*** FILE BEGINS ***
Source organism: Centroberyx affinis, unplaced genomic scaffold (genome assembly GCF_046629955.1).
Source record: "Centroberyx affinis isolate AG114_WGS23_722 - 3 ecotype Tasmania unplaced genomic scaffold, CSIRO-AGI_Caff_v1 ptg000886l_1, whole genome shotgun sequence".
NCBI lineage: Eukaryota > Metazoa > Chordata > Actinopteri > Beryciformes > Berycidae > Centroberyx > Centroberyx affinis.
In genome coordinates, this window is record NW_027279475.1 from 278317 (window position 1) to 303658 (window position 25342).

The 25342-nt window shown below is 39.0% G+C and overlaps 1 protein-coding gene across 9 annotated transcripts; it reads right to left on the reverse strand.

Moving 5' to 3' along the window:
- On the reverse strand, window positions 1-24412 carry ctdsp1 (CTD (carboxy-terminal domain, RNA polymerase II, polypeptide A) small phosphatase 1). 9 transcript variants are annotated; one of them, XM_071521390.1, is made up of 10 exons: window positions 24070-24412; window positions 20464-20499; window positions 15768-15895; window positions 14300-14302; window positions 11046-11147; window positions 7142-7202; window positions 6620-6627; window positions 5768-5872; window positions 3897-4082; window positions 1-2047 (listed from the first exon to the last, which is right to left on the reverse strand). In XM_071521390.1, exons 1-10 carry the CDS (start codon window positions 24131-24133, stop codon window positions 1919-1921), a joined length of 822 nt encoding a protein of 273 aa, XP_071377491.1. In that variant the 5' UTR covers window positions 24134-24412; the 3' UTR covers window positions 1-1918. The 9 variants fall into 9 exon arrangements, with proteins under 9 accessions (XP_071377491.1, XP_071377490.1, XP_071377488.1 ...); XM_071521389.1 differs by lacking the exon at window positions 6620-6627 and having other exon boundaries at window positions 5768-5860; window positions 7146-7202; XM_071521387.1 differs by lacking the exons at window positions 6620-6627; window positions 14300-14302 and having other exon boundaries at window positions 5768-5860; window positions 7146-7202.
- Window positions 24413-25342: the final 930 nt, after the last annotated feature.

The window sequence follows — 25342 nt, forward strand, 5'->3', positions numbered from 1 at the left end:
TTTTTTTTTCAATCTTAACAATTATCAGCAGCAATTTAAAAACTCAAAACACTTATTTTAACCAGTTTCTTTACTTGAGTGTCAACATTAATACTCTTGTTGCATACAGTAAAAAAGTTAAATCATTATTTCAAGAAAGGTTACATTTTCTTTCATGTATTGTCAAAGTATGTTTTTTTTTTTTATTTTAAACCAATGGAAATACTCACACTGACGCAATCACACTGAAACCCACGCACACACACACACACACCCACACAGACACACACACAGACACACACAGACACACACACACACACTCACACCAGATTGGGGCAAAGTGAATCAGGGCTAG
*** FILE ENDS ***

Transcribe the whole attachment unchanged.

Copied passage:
Source organism: Centroberyx affinis, unplaced genomic scaffold (genome assembly GCF_046629955.1).
Source record: "Centroberyx affinis isolate AG114_WGS23_722 - 3 ecotype Tasmania unplaced genomic scaffold, CSIRO-AGI_Caff_v1 ptg000886l_1, whole genome shotgun sequence".
NCBI lineage: Eukaryota > Metazoa > Chordata > Actinopteri > Beryciformes > Berycidae > Centroberyx > Centroberyx affinis.
In genome coordinates, this window is record NW_027279475.1 from 278317 (window position 1) to 303658 (window position 25342).

The 25342-nt window shown below is 39.0% G+C and overlaps 1 protein-coding gene across 9 annotated transcripts; it reads right to left on the reverse strand.

Moving 5' to 3' along the window:
- On the reverse strand, window positions 1-24412 carry ctdsp1 (CTD (carboxy-terminal domain, RNA polymerase II, polypeptide A) small phosphatase 1). 9 transcript variants are annotated; one of them, XM_071521390.1, is made up of 10 exons: window positions 24070-24412; window positions 20464-20499; window positions 15768-15895; window positions 14300-14302; window positions 11046-11147; window positions 7142-7202; window positions 6620-6627; window positions 5768-5872; window positions 3897-4082; window positions 1-2047 (listed from the first exon to the last, which is right to left on the reverse strand). In XM_071521390.1, exons 1-10 carry the CDS (start codon window positions 24131-24133, stop codon window positions 1919-1921), a joined length of 822 nt encoding a protein of 273 aa, XP_071377491.1. In that variant the 5' UTR covers window positions 24134-24412; the 3' UTR covers window positions 1-1918. The 9 variants fall into 9 exon arrangements, with proteins under 9 accessions (XP_071377491.1, XP_071377490.1, XP_071377488.1 ...); XM_071521389.1 differs by lacking the exon at window positions 6620-6627 and having other exon boundaries at window positions 5768-5860; window positions 7146-7202; XM_071521387.1 differs by lacking the exons at window positions 6620-6627; window positions 14300-14302 and having other exon boundaries at window positions 5768-5860; window positions 7146-7202.
- Window positions 24413-25342: the final 930 nt, after the last annotated feature.

The window sequence follows — 25342 nt, forward strand, 5'->3', positions numbered from 1 at the left end:
TTTTTTTTTCAATCTTAACAATTATCAGCAGCAATTTAAAAACTCAAAACACTTATTTTAACCAGTTTCTTTACTTGAGTGTCAACATTAATACTCTTGTTGCATACAGTAAAAAAGTTAAATCATTATTTCAAGAAAGGTTACATTTTCTTTCATGTATTGTCAAAGTATGTTTTTTTTTTTTATTTTAAACCAATGGAAATACTCACACTGACGCAATCACACTGAAACCCACGCACACACACACACACACCCACACAGACACACACACAGACACACACAGACACACACACACACACTCACACCAGATTGGGGCAAAGTGAATCAGGGCTAG